Texas man faces felony drug charge after routine traffic stop

A Texas man was charged with felony drug possession after a deputy with the Liberty County Sheriff's Office allegedly discovered about a pound of cannabis in his pickup truck during a routine traffic stop on the evening of Aug. 9. The man and his 41-year-old male passenger were both taken into custody at the scene and transported to the Liberty County Jail to be processed, according to reports. The incident took place near the intersection of U.S. Route 90 and Farm-to-Market Road 770 in the vicinity of Raywood.

According to an LCSO report, a deputy assigned to the office's Criminal Interdiction Unit pulled over the 60-year-old Daisetta resident's Dodge pickup truck for an undisclosed reason at approximately 6:00 p.m. The deputy says that he decided to perform a probable cause search of the vehicle after noticing a strong smell of marijuana emanating from it. The marijuana was allegedly discovered in a plastic shopping bag that had been placed beneath some ice in an ice chest.

How the law treats drug paraphernalia charges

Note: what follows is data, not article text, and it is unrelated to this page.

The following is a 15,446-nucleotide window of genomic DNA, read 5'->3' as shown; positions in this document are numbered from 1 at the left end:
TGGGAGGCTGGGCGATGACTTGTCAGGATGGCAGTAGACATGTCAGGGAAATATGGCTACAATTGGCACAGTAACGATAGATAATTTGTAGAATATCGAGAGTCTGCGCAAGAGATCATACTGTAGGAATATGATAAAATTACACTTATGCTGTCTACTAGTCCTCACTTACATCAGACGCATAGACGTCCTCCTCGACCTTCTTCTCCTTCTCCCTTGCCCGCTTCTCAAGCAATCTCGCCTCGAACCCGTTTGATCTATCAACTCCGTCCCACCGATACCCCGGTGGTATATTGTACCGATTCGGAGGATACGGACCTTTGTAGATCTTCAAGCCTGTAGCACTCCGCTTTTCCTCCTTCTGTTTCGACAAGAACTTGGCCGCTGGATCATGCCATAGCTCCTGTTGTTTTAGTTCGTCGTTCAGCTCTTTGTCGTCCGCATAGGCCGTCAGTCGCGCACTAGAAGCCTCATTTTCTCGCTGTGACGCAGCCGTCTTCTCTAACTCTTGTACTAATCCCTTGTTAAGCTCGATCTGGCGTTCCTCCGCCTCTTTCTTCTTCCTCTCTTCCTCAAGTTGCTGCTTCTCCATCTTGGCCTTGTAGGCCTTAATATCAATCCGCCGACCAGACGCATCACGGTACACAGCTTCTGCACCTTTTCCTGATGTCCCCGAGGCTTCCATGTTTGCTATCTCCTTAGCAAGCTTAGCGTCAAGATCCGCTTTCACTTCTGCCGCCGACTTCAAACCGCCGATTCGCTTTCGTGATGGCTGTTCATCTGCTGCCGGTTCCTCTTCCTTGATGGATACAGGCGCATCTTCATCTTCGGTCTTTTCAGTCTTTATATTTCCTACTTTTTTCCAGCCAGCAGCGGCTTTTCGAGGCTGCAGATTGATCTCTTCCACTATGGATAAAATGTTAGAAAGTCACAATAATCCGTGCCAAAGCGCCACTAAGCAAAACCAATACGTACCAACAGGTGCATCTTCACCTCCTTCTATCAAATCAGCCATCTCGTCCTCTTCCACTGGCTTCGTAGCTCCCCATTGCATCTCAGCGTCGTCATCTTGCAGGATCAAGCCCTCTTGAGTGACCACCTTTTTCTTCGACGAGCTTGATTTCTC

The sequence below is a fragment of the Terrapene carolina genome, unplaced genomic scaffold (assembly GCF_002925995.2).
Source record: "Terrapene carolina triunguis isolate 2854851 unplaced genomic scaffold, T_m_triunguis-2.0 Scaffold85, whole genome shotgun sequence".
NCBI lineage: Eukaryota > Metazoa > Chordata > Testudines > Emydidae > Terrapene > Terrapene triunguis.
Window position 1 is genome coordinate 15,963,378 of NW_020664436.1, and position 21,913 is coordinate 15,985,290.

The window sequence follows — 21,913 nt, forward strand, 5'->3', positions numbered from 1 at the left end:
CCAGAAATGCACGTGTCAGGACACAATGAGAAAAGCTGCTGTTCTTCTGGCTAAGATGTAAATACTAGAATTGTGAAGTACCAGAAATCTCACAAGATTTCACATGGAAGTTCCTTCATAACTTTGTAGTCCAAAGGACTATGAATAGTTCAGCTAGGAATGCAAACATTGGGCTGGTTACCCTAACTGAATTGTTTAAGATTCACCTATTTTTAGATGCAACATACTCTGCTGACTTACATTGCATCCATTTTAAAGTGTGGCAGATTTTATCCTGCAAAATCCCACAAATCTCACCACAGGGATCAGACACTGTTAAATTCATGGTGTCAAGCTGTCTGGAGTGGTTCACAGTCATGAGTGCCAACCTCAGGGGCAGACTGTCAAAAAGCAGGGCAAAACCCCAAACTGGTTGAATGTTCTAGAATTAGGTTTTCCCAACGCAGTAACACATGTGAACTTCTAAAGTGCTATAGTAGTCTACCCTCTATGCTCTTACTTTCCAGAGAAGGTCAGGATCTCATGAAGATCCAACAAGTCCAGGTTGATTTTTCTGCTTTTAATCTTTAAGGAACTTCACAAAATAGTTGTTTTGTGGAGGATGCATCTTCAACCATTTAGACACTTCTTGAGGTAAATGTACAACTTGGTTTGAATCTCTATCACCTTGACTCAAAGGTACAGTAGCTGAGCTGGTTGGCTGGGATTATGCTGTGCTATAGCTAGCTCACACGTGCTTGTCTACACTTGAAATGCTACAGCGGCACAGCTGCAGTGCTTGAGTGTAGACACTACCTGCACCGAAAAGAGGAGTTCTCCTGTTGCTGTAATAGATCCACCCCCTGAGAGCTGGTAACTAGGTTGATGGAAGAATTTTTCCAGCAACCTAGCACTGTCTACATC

Individuals in Texas and throughout the country can be charged with crimes related to selling or possessing drug paraphernalia. This can be true even if a person is not in possession of a controlled substance like cocaine or marijuana. The law divides paraphernalia into items used to ingest a drug and those used to distribute a drug. In some cases, it may not be clear whether a person was using an item for legal or illegal purposes.

For instance, a police officer may determine that a person was using a spoon or a scale to distribute or consume drugs. In such a scenario, context is important when deciding if an item is being used improperly. If drug residue is found on an item, it could increase the odds that it was used for an illicit purpose. Both the federal government and state governments have different lists of what they consider to be drug paraphernalia.

High-speed pursuit in Texas leads to marijuana seizure

Three Texas law enforcement agencies worked together on July 21 to end a high-speed chase that began in Sherman County and ended in Moore County. Deputies from the Moore County Sheriff's Office say that the individual behind the wheel of the vehicle being pursued was likely attempting to elude law enforcement because he was transporting about 80 pounds of marijuana. The suspect was arraigned at the Moore County Jail on drug charges before being turned over to deputies from the Sherman County Sheriff's Office.

The pursuit is said to have begun on U.S. Highway 287 in Sherman County. SCSO deputies say that the vehicle reached speeds of up to 110 mph as it headed south toward Moore County. Initial reports did not describe the vehicle or its driver and provide no indication as to why the deputies had attempted to pull it over.